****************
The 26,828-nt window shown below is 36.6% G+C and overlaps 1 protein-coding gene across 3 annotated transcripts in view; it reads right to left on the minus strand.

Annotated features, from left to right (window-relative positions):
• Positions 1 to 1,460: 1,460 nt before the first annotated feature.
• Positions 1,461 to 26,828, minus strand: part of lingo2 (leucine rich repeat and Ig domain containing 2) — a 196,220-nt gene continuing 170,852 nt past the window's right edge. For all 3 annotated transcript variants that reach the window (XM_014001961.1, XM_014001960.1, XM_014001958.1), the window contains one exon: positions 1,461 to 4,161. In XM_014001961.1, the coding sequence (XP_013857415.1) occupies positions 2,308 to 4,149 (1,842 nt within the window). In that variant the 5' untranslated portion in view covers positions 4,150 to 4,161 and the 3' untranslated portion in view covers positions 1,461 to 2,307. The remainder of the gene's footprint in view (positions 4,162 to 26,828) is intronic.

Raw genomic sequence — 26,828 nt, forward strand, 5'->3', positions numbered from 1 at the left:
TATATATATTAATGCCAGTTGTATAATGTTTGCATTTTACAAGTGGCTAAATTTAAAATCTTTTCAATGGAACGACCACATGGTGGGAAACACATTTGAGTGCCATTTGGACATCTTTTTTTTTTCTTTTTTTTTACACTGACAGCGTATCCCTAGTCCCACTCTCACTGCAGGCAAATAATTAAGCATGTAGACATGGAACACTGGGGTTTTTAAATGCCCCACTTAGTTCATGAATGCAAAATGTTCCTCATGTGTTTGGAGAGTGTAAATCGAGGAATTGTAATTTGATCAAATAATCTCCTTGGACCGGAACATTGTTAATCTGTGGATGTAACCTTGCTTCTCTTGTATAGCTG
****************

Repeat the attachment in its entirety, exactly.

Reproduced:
The 26,828-nt window shown below is 36.6% G+C and overlaps 1 protein-coding gene across 3 annotated transcripts in view; it reads right to left on the minus strand.

Annotated features, from left to right (window-relative positions):
• Positions 1 to 1,460: 1,460 nt before the first annotated feature.
• Positions 1,461 to 26,828, minus strand: part of lingo2 (leucine rich repeat and Ig domain containing 2) — a 196,220-nt gene continuing 170,852 nt past the window's right edge. For all 3 annotated transcript variants that reach the window (XM_014001961.1, XM_014001960.1, XM_014001958.1), the window contains one exon: positions 1,461 to 4,161. In XM_014001961.1, the coding sequence (XP_013857415.1) occupies positions 2,308 to 4,149 (1,842 nt within the window). In that variant the 5' untranslated portion in view covers positions 4,150 to 4,161 and the 3' untranslated portion in view covers positions 1,461 to 2,307. The remainder of the gene's footprint in view (positions 4,162 to 26,828) is intronic.

Raw genomic sequence — 26,828 nt, forward strand, 5'->3', positions numbered from 1 at the left:
TATATATATTAATGCCAGTTGTATAATGTTTGCATTTTACAAGTGGCTAAATTTAAAATCTTTTCAATGGAACGACCACATGGTGGGAAACACATTTGAGTGCCATTTGGACATCTTTTTTTTTTCTTTTTTTTTACACTGACAGCGTATCCCTAGTCCCACTCTCACTGCAGGCAAATAATTAAGCATGTAGACATGGAACACTGGGGTTTTTAAATGCCCCACTTAGTTCATGAATGCAAAATGTTCCTCATGTGTTTGGAGAGTGTAAATCGAGGAATTGTAATTTGATCAAATAATCTCCTTGGACCGGAACATTGTTAATCTGTGGATGTAACCTTGCTTCTCTTGTATAGCTG